Solar Spat Threatens US-China Trade War. – [COMMENTARY] “China is hitting back at the US by launching its own probe into the US government′s support for renewable energy. This comes just weeks after US federal officials announced they would investigate a complaint by domestic solar companies accusing the Chinese solar sector of unfair trade practices.”
When it comes to trade and economic policies, China has ’checkmated’ the US long ago. China lured US manufacturers to its shores, got their technology, and then created its own companies to outcompete them. Meanwhile, China buys US treasuries with its huge foreign exchange dollar surpluses to eventually ’indenture’ the US. China thinks long-term; the US–just until the next election.
Now China has also overtaken the US in renewable and alternative energy spending. And a huge chunk of a new $1.7 tn spending programme over the next five years is going towards those sectors.
Solar spat threatens US-China trade war, by Gloria Gonzalez, November 30, 2011, Environmental Finance, UK.
CSR Reports Often Mislead, Say Researchers At The University Of Leeds & Euromed Management School. – [COMMENTARY] “After examining more than 4,000 CSR reports, rankings and surveys published by companies worldwide, researchers conclude reports often feature unsubstantiated claims, holes and inaccurate figures.”
I have long advocated for standardized and audited CSR reports. Auditing means that an outside-regulated entity following codes of conduct comparable to certified accountants performs the audit and provides a statement in the CSR report as to the validity of what is found. Otherwise, how is it really possible to know that what the company is saying is true, and how can investors compare companies? My ’hats off’ to these researchers!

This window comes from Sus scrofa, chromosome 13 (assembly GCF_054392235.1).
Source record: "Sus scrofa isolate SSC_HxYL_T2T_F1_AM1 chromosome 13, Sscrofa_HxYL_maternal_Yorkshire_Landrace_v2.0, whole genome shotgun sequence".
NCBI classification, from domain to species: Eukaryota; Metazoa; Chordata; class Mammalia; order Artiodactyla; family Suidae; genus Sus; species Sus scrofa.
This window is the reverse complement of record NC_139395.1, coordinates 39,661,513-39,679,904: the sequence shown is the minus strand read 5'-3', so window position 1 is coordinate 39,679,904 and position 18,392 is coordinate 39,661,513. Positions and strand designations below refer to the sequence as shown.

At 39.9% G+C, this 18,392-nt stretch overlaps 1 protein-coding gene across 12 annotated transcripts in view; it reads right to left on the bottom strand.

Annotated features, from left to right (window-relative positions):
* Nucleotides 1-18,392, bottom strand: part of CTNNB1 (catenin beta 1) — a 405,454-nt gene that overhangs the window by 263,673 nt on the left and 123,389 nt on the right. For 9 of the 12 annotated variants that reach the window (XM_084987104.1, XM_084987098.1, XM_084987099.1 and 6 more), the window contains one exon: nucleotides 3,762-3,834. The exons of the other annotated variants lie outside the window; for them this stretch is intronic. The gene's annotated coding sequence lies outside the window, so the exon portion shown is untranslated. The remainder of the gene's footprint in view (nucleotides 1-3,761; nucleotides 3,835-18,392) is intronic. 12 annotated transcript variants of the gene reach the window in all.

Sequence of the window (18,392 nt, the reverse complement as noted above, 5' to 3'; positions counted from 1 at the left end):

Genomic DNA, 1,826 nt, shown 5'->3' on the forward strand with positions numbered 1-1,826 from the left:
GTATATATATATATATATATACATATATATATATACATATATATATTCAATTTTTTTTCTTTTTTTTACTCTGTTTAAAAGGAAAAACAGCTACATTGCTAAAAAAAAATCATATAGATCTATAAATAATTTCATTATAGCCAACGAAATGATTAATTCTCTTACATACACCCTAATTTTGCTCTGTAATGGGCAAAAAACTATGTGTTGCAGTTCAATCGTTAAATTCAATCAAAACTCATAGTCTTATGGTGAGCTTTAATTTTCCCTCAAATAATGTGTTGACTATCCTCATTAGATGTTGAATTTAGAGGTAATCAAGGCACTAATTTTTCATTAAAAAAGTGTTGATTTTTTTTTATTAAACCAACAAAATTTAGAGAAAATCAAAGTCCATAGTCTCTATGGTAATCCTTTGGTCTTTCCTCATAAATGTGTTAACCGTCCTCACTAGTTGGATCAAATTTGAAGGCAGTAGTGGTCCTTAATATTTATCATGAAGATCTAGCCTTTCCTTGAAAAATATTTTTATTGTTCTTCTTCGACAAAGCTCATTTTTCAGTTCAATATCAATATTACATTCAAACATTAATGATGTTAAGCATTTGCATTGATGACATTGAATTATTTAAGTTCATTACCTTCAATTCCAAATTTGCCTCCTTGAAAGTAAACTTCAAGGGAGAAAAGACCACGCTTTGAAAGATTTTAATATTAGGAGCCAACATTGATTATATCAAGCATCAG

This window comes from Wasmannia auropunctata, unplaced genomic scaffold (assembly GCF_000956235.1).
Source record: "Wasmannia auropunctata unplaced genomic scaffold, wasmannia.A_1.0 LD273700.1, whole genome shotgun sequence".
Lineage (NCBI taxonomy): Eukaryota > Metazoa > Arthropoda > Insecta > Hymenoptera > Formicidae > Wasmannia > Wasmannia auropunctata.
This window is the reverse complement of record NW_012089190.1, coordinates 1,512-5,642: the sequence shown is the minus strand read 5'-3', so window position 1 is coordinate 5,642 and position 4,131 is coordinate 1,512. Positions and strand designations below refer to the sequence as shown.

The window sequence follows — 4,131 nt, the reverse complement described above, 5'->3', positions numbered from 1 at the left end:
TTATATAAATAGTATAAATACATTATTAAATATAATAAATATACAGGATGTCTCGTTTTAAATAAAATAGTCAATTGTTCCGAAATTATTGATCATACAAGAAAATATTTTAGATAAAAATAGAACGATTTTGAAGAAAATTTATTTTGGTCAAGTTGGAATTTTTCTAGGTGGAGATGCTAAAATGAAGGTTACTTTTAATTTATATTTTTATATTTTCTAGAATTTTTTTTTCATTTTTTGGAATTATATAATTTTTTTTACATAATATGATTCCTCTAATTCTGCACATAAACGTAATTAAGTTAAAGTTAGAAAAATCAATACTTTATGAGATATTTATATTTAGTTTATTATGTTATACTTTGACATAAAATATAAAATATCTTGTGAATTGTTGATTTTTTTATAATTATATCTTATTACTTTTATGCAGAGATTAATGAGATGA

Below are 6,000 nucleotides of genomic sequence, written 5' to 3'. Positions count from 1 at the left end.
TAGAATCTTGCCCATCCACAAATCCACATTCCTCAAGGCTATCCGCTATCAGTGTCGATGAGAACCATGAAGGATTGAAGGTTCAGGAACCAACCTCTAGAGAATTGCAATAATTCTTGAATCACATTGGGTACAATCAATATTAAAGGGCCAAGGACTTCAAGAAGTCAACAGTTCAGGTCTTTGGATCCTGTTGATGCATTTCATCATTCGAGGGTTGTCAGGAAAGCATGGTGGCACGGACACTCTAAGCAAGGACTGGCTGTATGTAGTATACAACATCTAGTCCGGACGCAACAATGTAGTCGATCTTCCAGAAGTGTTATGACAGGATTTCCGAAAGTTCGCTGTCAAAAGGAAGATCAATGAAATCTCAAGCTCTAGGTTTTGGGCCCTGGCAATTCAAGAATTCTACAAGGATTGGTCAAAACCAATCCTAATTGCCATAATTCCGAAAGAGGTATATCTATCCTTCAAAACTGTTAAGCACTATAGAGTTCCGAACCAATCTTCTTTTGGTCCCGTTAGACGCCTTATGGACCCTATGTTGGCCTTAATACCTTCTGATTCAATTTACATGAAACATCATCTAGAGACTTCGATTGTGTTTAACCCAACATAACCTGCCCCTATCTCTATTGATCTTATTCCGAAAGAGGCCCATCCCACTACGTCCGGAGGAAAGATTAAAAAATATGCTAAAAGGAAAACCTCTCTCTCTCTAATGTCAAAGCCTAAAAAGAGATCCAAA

Quality of CSR reports ’appalling at times,’ by Clare Harrison, November 28, 2011, CorpComms, UK.
NYSE Euronext, Bloomberg New Energy Finance Launch Clean Energy Indices. – [COMMENTARY] “NYSE Euronext and Bloomberg New Energy Finance have announced the launch of three clean energy indices. Regionally-focused, the indices will cover the Americas, Europe, Middle East and Africa and Asia and Oceania. These are just the first of indices that will be published over the next few months, allowing for tracking of the listed companies’ shift to alternative energy.” It’s difficult to keep track of the number of such indices now. However, they do indicate a continuing strong interest in renewable and alternative energy sectors despite the stock market gyrations in such company stocks.
NYSE Euronext, Bloomberg New Energy Finance launch clean energy indices, press release, November 29, 2011, FierceEnergy, USA/UK.
India Takes Steps To Mandate CSR Reporting. – [COMMENTARY] “In order to assess fulfillment of the environmental, social and governance responsibilities of listed entities, it has been decided to mandate listed entities to submit Business Responsibility Reports, as a part of their Annual Reports, describing measures taken by them along the key principles enunciated in the ’National Voluntary Guidelines on Social, Environmental and Economic Responsibilities of Business′ framed by the Ministry of Corporate Affairs (MCA). To start with, the requirement will be applicable to top 100 companies in terms of market capitalisation and would be extended to other companies in a phased manner.”
Despite my concerns about the general quality of CSR reporting, this is still a huge step forward for India, and futher spurs the creation of a CSR reporting framework for both developing and developed countries.
SEBI Board meeting, November 24, 2011, Securities & Exchange Board of India, India.
Judyth Piazza Interviews Ron Robins On Sustainable-Green Country Bonds & Green Jobs, – [COMMENTARY] In a time when there is so much concern about sovereign bonds (bonds-debt issued by countries), I discuss exciting new research that compares and ranks them from a green-environmental-social perspective. The interview is about 15 minutes long. The first two minutes are ads. The discussion of the bonds is midway through the interview. November 27, 2011, SOP Radio, USA.